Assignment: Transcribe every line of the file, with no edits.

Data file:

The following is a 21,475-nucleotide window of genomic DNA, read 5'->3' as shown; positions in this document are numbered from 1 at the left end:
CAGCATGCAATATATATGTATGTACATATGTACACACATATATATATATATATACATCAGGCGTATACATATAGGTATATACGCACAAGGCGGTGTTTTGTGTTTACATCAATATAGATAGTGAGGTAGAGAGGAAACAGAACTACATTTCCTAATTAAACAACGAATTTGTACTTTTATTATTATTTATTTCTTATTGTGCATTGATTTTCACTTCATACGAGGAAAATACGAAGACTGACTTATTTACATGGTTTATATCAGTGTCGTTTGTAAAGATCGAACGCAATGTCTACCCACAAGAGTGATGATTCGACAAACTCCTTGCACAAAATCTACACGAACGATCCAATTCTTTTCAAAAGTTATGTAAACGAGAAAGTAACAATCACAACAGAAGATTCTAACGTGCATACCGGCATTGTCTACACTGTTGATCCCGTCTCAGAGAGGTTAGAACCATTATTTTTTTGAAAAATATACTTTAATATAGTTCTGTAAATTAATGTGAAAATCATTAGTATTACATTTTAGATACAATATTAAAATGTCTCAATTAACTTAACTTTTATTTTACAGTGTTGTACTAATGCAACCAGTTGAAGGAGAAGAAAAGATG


The following is a 21,475-nucleotide window of genomic DNA, read 5'->3' as shown; positions in this document are numbered from 1 at the left end:
CAGCATGCAATATATATGTATGTACATATGTACACACATATATATATATATATACATCAGGCGTATACATATAGGTATATACGCACAAGGCGGTGTTTTGTGTTTACATCAATATAGATAGTGAGGTAGAGAGGAAACAGAACTACATTTCCTAATTAAACAACGAATTTGTACTTTTATTATTATTTATTTCTTATTGTGCATTGATTTTCACTTCATACGAGGAAAATACGAAGACTGACTTATTTACATGGTTTATATCAGTGTCGTTTGTAAAGATCGAACGCAATGTCTACCCACAAGAGTGATGATTCGACAAACTCCTTGCACAAAATCTACACGAACGATCCAATTCTTTTCAAAAGTTATGTAAACGAGAAAGTAACAATCACAACAGAAGATTCTAACGTGCATACCGGCATTGTCTACACTGTTGATCCCGTCTCAGAGAGGTTAGAACCATTATTTTTTTGAAAAATATACTTTAATATAGTTCTGTAAATTAATGTGAAAATCATTAGTATTACATTTTAGATACAATATTAAAATGTCTCAATTAACTTAACTTTTATTTTACAGTGTTGTACTAATGCAACCAGTTGAAGGAGAAGAAAAGATG